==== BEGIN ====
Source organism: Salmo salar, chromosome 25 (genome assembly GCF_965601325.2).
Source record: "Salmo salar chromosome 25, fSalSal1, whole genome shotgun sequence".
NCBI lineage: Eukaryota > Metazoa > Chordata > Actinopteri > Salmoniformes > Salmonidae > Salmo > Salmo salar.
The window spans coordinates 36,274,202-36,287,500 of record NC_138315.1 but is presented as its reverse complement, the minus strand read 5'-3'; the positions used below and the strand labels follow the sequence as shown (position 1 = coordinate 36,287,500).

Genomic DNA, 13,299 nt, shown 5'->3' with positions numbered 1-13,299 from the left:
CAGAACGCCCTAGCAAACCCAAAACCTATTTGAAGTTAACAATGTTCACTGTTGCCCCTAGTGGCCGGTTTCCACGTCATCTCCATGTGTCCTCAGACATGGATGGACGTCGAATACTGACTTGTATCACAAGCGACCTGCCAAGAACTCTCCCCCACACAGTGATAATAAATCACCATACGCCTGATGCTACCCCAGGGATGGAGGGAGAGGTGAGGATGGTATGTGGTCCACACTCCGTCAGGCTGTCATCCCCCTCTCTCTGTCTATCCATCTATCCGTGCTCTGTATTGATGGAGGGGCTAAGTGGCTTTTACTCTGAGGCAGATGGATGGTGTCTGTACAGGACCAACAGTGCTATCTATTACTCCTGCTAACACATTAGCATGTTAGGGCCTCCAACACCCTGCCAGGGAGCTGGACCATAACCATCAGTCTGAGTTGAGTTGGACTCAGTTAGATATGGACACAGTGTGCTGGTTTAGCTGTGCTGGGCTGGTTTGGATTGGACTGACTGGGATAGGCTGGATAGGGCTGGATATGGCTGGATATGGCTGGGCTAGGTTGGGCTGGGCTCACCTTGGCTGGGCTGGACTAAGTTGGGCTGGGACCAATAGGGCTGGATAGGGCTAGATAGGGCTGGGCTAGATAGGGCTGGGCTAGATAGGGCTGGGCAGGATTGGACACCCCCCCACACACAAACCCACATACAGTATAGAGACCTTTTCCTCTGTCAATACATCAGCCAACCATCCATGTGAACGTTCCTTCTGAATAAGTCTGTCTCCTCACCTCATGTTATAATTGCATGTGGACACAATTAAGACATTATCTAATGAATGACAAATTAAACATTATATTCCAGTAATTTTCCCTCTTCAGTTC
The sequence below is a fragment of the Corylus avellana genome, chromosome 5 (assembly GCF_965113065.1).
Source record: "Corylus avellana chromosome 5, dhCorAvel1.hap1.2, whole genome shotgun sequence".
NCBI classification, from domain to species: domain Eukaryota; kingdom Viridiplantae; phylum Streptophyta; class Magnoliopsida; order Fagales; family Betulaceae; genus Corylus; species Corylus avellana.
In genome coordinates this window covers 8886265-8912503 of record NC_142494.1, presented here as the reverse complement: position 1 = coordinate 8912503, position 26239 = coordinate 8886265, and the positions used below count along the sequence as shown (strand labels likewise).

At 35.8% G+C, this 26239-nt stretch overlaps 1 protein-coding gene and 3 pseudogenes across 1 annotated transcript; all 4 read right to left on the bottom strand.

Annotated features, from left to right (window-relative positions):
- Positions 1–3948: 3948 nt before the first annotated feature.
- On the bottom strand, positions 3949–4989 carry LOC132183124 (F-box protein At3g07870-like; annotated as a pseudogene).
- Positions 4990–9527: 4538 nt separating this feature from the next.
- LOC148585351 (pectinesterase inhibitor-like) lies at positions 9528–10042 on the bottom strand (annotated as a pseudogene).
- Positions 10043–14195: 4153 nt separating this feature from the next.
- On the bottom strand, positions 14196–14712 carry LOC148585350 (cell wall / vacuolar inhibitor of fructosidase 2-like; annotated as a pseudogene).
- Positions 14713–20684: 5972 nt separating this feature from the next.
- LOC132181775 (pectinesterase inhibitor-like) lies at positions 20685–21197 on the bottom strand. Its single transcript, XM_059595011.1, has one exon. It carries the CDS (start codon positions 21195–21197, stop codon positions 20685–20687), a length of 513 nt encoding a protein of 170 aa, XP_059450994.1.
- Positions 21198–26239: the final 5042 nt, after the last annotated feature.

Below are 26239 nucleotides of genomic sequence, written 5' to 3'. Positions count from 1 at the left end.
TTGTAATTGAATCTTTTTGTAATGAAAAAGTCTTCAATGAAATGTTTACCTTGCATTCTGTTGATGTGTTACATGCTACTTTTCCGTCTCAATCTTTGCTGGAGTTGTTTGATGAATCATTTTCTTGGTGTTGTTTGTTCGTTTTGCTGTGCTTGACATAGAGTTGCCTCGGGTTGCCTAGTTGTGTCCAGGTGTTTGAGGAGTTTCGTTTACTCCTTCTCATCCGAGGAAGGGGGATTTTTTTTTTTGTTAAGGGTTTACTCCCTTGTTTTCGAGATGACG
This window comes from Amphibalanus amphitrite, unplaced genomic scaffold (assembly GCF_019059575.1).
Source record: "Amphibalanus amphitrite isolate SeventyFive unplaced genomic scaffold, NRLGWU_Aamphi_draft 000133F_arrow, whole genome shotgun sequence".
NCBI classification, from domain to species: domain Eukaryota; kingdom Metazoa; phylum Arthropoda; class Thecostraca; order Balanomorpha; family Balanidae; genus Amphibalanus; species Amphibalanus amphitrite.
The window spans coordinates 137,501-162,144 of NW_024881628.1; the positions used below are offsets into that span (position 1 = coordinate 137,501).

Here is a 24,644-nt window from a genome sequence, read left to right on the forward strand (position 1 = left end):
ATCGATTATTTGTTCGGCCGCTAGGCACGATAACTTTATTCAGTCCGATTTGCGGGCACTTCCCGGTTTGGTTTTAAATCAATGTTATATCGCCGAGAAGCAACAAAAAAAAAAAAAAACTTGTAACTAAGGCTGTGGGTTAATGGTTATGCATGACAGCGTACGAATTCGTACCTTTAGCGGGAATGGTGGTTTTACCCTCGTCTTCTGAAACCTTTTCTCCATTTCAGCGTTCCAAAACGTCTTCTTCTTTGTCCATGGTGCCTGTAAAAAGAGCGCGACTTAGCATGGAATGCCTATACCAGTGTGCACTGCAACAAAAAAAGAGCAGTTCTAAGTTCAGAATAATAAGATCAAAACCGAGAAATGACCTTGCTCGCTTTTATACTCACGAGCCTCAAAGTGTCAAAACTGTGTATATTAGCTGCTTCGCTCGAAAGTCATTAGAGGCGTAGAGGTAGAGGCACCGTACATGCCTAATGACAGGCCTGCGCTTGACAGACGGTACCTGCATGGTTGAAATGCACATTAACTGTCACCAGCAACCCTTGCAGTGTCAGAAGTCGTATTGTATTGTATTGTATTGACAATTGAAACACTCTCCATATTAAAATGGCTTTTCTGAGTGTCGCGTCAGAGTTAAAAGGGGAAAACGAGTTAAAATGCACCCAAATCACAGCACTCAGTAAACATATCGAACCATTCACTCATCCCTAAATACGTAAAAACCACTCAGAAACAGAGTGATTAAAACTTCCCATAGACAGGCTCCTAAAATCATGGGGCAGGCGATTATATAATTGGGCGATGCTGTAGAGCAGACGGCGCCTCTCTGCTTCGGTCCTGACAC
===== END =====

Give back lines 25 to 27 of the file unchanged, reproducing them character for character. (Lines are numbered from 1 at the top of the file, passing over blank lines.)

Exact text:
Source record: "Amphibalanus amphitrite isolate SeventyFive unplaced genomic scaffold, NRLGWU_Aamphi_draft 000133F_arrow, whole genome shotgun sequence".
NCBI classification, from domain to species: domain Eukaryota; kingdom Metazoa; phylum Arthropoda; class Thecostraca; order Balanomorpha; family Balanidae; genus Amphibalanus; species Amphibalanus amphitrite.
The window spans coordinates 137,501-162,144 of NW_024881628.1; the positions used below are offsets into that span (position 1 = coordinate 137,501).